Bankruptcy laws provide specific information on the different types of bankruptcy. Among others, there is personal bankruptcy, consumer bankruptcy, and business bankruptcy. If you find yourself having trouble with debt-settlement or if you know you won’t be able to repay a creditor with what you owe, you may want to file for bankruptcy.

People considering bankruptcy should at least have an idea of the bankruptcy process. Credit counseling or a chat with a bankruptcy attorney can help with general bankruptcy information and details. This article will help you know if filing for bankruptcy is the best option for you.

  1. Should I declare bankruptcy or just do nothing?

For people who can’t pay-back and wipe-out their debt, only doing nothing is worse than choosing to declare bankruptcy. It’s going out during a storm without an umbrella. If you have not filed for bankruptcy yet, you can be harassed by creditors or debt collection agencies. You may find yourself sued or dealing with a lawsuit with your assets or equity unprotected.

  1. Is debt consolidation better than bankruptcy filing?

bankruptcy workBankruptcy filings are not done overnight. People ask if it’s better to file bankruptcy or opt for debt consolidation.

Compare monthly payments vis-a-vis Chapter 13 bankruptcy cases. If borrowers have lower monthly payments in five years, then debt consolidation might be the right choice. Consider the time you need to pay off what you owed because this also applies if you will not qualify for Chapter 13 bankruptcy, likely because of the debt limit for unsecured and secured debt.

Most opt for Chapter 7 type of bankruptcy because it allows for a fresh start in a much shorter time. However, if filing bankruptcy will have unwelcome consequences, you may want to look into debt consolidation. Experienced bankruptcy attorneys can help explain this further.

  1. I decided to file for bankruptcy. Should I file Chapter 13?

There are two types of bankruptcy. Following the bankruptcy code, Chapter 13 runs for usually five years, roughly similar or longer compared to debt consolidation. With this, you are protected from creditors while you settle the outstanding debt following a repayment plan. Some call it as home-saver bankruptcy because, aside from debt-relief, it can prevent home foreclosure. The need for bankruptcy protection concerning debtors is also something you need to know.

The bankruptcy court can reduce the total amount to be repaid to certain creditors, depending on the debts incurred. Note, however, that once payment agreed upon is received, the debt will be considered fully-paid. However, you will have a low credit rating throughout Chapter 13, following the bankruptcy law.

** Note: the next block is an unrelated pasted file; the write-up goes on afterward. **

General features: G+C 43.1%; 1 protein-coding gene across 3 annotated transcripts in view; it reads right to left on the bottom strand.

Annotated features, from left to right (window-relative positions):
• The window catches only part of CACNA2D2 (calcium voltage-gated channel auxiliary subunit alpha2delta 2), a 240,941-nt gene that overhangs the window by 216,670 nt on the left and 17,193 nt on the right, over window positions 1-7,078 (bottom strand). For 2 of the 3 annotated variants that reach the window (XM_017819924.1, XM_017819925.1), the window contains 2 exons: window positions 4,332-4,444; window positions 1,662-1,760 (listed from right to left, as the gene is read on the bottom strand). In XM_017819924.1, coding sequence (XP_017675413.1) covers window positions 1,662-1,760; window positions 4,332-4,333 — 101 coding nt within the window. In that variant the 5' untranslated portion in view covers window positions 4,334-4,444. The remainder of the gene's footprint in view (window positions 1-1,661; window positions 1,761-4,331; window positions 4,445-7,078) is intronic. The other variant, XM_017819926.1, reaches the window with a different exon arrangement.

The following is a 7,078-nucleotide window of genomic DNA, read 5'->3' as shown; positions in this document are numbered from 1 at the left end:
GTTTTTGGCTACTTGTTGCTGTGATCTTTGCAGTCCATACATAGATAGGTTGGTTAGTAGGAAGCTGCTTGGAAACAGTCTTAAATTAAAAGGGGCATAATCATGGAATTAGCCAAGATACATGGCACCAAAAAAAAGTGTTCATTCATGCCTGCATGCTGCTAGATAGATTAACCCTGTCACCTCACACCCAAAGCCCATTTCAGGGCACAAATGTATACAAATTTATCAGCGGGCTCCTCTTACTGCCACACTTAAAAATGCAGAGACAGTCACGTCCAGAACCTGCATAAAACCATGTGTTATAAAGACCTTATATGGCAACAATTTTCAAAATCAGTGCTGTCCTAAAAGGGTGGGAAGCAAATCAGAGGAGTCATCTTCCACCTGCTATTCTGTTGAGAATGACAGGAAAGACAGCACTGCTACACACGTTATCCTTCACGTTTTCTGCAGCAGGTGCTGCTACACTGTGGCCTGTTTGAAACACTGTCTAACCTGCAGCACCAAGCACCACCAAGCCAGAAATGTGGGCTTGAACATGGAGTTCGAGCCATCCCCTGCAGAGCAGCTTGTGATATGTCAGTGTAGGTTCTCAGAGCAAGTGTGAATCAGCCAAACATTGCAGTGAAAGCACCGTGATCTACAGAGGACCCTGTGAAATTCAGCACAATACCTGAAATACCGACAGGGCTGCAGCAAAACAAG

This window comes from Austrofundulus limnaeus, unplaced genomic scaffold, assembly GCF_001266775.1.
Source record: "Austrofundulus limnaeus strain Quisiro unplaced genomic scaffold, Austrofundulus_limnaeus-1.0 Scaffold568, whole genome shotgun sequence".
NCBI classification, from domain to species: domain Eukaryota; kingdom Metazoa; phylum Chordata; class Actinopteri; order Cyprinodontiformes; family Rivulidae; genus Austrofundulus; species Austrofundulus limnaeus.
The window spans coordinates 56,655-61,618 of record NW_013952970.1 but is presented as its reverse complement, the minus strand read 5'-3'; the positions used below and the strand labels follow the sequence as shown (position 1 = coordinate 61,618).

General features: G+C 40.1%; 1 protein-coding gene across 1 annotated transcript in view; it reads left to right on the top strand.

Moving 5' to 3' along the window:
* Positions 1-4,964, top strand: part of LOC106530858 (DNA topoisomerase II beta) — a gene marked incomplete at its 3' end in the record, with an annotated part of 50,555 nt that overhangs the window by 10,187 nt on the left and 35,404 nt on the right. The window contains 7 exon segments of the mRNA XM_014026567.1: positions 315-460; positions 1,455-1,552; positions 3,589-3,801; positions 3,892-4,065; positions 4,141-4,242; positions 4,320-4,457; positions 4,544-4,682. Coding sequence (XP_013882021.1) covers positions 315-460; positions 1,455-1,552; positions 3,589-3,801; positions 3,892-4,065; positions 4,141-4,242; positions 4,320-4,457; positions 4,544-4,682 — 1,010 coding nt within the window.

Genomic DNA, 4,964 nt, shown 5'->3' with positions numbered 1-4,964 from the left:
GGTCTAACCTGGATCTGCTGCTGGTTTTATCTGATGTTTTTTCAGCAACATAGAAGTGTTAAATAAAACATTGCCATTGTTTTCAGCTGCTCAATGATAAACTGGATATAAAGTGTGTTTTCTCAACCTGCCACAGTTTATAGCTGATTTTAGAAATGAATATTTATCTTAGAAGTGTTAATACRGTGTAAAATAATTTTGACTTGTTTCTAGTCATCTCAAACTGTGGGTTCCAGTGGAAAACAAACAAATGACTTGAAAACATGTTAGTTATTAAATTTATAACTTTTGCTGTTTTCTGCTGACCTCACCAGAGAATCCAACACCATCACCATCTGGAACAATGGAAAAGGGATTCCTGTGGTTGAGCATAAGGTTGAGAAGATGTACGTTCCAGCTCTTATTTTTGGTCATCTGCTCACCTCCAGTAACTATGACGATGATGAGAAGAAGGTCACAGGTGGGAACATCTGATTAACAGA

1. What if I file a Chapter 7?

Chapter 7 bankruptcies are often less complicated and expensive. Think about unpaid debt from your lenders. With experienced bankruptcy attorneys, your unsecured debt may be wiped clean in around three months.

If you filed for bankruptcy under Chapter 13, repayment of your full disposable monthly income is required. In contrast, a Chapter 7 case in the form of bankruptcy known as “fresh start” or even “clean slate” bankruptcy is a better choice for some because it can allow you to get out of your debts without repaying the unsecured debt to creditors. Furthermore, although it will require you to turn over all your non-exempt assets, there is a way to keep your property. A knowledgeable bankruptcy lawyer can help make sure that most, if not all, your assets are considered exempt.

Lastly, in this bankruptcy type, it is the court who decides if assets must be sold to pay back your creditors. A bankruptcy law firm experienced in handling different cases can help you prepare documents that must be filed. Bankruptcy forms and paperwork must be accomplished very carefully or you risk dismissal of your case.

If you are considering bankruptcy and you more information on how to get started, call us now at Northwest Debt Relief Law Firm for a free initial consultation.

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